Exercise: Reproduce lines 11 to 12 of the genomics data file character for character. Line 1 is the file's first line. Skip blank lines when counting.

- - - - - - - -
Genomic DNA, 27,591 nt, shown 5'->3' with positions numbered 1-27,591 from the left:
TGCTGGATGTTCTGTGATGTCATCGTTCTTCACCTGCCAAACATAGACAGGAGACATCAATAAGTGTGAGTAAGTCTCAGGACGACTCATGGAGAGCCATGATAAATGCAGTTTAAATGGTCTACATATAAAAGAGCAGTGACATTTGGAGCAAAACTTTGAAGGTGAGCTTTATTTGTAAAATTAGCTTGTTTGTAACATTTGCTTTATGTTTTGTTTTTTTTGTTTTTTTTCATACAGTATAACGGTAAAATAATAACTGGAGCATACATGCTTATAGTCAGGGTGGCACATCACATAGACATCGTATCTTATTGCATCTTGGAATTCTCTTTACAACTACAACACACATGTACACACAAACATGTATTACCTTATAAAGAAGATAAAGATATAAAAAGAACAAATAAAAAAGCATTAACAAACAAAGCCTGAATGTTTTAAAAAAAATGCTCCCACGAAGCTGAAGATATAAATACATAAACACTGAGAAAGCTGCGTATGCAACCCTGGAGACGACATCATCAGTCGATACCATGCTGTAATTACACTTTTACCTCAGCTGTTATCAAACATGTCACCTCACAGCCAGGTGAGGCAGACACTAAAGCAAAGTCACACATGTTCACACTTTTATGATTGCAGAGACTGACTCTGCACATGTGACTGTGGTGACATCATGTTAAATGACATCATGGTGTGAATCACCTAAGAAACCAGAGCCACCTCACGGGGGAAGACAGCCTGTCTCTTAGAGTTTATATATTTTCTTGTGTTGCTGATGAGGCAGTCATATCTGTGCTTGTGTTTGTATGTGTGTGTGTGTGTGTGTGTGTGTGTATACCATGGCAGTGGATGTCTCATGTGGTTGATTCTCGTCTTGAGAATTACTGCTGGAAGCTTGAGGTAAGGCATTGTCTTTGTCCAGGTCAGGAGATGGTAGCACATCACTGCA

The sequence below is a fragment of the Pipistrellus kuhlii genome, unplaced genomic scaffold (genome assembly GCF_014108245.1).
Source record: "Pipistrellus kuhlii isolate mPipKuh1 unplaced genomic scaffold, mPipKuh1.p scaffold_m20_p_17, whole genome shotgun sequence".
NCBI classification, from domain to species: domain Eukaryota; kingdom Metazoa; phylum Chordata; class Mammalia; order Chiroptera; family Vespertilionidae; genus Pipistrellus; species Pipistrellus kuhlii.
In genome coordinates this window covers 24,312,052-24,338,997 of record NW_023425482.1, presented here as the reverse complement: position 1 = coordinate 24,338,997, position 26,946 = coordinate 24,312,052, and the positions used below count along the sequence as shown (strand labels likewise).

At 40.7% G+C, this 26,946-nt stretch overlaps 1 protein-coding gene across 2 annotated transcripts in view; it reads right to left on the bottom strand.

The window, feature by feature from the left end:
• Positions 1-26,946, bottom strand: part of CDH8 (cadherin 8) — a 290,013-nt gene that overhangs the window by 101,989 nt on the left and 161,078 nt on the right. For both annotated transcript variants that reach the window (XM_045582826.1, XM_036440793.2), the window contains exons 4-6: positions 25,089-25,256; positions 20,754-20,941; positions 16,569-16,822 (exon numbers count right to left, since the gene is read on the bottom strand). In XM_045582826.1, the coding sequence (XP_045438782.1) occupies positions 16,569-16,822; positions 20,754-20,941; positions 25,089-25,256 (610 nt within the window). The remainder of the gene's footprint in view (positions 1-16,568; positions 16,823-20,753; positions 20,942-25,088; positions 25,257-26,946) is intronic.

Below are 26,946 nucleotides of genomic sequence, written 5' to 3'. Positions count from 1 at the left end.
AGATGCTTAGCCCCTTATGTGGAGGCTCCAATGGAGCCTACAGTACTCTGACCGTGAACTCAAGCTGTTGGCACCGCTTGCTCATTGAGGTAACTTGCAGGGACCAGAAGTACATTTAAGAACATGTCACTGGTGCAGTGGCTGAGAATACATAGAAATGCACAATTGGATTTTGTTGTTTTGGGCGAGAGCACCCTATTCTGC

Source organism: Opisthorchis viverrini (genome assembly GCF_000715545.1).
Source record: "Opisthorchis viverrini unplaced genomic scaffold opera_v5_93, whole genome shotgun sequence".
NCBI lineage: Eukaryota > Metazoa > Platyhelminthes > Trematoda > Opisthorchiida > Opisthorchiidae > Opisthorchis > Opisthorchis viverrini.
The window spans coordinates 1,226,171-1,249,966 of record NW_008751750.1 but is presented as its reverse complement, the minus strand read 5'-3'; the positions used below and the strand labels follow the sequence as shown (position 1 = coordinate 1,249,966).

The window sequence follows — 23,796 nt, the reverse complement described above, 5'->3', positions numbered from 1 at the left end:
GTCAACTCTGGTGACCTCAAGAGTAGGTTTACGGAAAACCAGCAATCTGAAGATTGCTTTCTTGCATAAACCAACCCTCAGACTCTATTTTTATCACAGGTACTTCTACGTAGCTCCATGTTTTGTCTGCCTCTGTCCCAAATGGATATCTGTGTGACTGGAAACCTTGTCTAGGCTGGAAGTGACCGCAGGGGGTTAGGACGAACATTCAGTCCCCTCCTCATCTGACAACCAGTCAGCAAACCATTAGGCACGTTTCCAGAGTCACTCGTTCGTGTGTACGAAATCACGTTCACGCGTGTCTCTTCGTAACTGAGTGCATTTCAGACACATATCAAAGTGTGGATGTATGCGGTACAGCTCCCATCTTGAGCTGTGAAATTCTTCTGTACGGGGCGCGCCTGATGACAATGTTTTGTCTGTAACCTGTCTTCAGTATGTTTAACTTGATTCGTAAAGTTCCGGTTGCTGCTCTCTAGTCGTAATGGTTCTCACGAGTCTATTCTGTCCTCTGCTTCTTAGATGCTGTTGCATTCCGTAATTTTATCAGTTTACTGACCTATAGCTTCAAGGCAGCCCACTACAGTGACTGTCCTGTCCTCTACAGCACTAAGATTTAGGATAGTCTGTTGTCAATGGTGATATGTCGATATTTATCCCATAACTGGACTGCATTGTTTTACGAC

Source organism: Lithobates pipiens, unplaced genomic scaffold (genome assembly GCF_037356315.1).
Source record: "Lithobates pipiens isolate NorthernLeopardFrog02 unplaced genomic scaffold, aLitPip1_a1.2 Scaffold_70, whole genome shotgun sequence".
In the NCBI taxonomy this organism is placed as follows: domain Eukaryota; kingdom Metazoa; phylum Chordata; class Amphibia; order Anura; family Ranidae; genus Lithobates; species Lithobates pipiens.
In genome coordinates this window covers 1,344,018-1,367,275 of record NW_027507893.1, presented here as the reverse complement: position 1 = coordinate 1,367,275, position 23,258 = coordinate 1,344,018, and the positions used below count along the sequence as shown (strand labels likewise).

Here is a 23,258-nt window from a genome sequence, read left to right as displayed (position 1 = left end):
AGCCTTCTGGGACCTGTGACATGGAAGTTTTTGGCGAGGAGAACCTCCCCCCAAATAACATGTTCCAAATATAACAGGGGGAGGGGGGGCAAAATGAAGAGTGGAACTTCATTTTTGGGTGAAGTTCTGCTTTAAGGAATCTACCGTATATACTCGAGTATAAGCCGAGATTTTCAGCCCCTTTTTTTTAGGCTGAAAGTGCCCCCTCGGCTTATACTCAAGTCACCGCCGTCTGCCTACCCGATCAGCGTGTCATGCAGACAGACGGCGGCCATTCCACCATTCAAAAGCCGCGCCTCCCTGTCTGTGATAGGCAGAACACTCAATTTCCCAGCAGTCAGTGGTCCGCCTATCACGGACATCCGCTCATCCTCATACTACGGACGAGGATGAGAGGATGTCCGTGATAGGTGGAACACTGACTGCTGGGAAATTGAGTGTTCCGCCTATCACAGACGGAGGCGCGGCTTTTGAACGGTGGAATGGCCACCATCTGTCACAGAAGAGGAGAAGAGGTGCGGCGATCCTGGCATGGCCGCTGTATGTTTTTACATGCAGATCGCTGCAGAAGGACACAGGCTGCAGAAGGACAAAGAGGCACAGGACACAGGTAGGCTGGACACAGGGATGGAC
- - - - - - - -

AGATGCTTAGCCCCTTATGTGGAGGCTCCAATGGAGCCTACAGTACTCTGACCGTGAACTCAAGCTGTTGGCACCGCTTGCTCATTGAGGTAACTTGCAGGGACCAGAAGTACATTTAAGAACATGTCACTGGTGCAGTGGCTGAGAATACATAGAAATGCACAATTGGATTTTGTTGTTTTGGGCGAGAGCACCCTATTCTGC

Source organism: Opisthorchis viverrini (genome assembly GCF_000715545.1).